A couple of weeks ago I had a cholesterol test. (That involves taking a blood sample, and I was relieved that this time I didn’t faint.) I collected my results from the doctor’s surgery earlier this week. The nurse handed me a piece of paper, with lots of numbers on, and provided me the reassuring comment "yeah, those look fine."
Anything more specific? No. What exactly does X mmol/L of triglyceride actually mean? I assume it means I had X millimoles of triglyceride compounds per litre of sampled blood, but what is normal for someone my age? What is considered acceptable? Does this mean there are issues with my diet? So it was left for me to sift through hundreds of trashy ask-the-doctor websites till I found some reasonable stuff on what cholesterol tests tested for, how variable the results were, and what that actually meant in terms of health, diet choices, etc. And, yes, after suitable education, I came to the same conclusion as the nurse: "yeah, those look fine."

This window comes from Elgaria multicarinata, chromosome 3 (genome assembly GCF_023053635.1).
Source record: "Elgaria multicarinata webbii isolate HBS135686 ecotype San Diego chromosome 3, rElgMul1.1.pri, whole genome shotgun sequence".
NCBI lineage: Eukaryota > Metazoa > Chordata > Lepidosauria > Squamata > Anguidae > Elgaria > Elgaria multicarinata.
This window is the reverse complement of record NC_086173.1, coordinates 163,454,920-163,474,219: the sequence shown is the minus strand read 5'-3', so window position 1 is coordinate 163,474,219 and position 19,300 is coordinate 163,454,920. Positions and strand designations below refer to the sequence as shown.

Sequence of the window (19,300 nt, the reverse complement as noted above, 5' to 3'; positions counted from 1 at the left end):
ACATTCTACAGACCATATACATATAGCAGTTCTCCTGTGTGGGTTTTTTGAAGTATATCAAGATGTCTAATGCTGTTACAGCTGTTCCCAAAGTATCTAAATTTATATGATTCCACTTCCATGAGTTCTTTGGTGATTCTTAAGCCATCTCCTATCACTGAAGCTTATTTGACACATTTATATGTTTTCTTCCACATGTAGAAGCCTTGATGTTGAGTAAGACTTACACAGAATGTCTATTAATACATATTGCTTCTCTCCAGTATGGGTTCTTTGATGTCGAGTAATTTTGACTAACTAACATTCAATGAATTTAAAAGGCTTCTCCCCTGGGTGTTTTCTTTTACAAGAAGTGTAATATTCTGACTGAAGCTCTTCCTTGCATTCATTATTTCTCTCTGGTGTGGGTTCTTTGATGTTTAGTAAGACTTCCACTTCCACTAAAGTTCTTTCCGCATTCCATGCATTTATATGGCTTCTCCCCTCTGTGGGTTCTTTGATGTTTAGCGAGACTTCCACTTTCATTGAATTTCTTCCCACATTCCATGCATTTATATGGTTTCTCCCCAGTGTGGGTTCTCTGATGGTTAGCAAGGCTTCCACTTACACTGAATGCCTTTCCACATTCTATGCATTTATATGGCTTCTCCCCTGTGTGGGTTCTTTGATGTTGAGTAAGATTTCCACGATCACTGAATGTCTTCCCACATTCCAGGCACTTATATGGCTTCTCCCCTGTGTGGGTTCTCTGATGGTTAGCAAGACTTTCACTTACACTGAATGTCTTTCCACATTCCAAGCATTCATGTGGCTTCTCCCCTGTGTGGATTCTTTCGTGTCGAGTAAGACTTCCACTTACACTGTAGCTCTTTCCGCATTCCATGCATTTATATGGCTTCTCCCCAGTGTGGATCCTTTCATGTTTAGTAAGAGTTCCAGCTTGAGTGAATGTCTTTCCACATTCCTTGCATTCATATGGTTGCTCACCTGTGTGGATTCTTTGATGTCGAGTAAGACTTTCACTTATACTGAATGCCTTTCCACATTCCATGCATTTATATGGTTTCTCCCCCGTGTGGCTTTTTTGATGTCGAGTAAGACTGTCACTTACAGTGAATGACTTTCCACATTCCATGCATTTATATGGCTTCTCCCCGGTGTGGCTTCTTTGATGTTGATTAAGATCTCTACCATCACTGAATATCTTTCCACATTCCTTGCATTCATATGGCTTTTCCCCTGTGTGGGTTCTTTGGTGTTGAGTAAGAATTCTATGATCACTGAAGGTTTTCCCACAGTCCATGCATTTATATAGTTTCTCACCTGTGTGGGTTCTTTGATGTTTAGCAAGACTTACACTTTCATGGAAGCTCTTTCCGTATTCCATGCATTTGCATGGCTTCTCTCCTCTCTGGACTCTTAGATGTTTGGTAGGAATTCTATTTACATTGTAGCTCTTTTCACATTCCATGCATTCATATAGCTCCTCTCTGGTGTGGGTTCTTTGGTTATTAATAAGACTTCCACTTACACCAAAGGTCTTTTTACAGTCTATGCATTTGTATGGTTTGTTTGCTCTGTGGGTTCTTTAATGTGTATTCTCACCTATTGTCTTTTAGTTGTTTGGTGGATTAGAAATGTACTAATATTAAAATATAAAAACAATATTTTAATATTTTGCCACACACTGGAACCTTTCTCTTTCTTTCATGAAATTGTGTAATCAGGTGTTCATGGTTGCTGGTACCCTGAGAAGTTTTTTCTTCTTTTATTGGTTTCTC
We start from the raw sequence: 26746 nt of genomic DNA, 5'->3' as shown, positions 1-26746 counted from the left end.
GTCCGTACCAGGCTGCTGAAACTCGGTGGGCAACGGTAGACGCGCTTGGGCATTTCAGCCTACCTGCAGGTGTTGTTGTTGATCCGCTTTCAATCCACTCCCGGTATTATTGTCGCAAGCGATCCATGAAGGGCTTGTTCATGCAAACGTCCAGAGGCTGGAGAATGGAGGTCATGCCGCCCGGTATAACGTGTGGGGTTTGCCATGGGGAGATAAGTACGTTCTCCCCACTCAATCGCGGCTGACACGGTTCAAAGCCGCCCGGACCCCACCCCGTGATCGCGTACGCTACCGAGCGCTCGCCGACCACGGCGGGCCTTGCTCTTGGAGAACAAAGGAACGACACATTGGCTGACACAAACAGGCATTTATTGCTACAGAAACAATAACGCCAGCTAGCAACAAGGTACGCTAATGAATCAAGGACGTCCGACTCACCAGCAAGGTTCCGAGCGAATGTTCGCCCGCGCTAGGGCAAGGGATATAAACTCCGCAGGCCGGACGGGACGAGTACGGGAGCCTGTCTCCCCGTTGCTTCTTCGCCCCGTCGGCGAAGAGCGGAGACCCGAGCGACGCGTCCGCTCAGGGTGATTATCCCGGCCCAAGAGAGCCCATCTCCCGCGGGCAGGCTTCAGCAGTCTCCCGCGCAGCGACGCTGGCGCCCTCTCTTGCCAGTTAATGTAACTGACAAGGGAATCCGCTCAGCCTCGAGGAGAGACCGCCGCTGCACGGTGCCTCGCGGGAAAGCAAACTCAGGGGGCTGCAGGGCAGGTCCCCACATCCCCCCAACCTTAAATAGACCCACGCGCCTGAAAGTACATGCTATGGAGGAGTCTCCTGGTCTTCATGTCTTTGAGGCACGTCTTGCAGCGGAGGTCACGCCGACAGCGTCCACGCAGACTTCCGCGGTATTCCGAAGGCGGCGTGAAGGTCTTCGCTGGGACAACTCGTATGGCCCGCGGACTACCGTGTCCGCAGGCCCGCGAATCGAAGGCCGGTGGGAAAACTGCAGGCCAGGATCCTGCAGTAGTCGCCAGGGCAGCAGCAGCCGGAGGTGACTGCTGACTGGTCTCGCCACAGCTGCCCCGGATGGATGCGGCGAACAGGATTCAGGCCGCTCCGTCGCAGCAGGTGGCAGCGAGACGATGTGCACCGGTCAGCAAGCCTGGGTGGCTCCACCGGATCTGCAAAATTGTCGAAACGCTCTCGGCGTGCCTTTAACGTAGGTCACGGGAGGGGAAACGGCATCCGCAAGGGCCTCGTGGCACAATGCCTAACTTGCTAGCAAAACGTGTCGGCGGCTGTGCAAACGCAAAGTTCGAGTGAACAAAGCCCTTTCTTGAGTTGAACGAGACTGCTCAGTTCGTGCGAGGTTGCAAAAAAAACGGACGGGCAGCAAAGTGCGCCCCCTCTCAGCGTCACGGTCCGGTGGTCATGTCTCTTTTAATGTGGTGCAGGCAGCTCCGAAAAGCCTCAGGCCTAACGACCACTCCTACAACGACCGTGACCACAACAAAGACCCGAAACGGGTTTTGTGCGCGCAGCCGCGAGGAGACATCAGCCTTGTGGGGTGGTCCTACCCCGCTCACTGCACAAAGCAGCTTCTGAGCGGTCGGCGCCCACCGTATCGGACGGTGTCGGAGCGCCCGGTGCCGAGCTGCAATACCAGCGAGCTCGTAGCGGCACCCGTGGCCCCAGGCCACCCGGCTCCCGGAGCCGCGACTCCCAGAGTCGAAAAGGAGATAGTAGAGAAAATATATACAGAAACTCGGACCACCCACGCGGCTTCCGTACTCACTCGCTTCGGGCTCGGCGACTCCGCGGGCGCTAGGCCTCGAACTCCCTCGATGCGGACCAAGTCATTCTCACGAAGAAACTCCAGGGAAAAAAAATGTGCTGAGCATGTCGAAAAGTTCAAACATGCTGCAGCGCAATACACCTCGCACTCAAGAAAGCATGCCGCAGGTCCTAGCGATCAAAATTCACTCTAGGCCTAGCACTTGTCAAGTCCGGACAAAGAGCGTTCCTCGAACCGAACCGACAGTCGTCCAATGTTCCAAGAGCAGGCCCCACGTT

Without some kind of informed comment, scientific data can be pretty meaningless to the average guy on the street (Just as my cholesterol numbers were initially meaningless to me.) Whose job is it to provide that comment? Last night, we had a great Cafe Scientifique discussion with Aimee Whitcroft (Science Media Centre – sciblogs followers will know her I’m sure), about how science journalism works in New Zealand. Often journalists (particularly in NZ where there are not enough of them to specialise deeply) would love to be able to put that informed comment into their writing, but are prevented from doing so by lack of understanding themselves. That is where they have to talk to scientists who know the area. And scientists should be prepared to make such comments. Not every member of the public has the skill, the patience, or the scientific discernment to trawl through the literature and find these things out for themselves. Remember, data doesn’t equal information.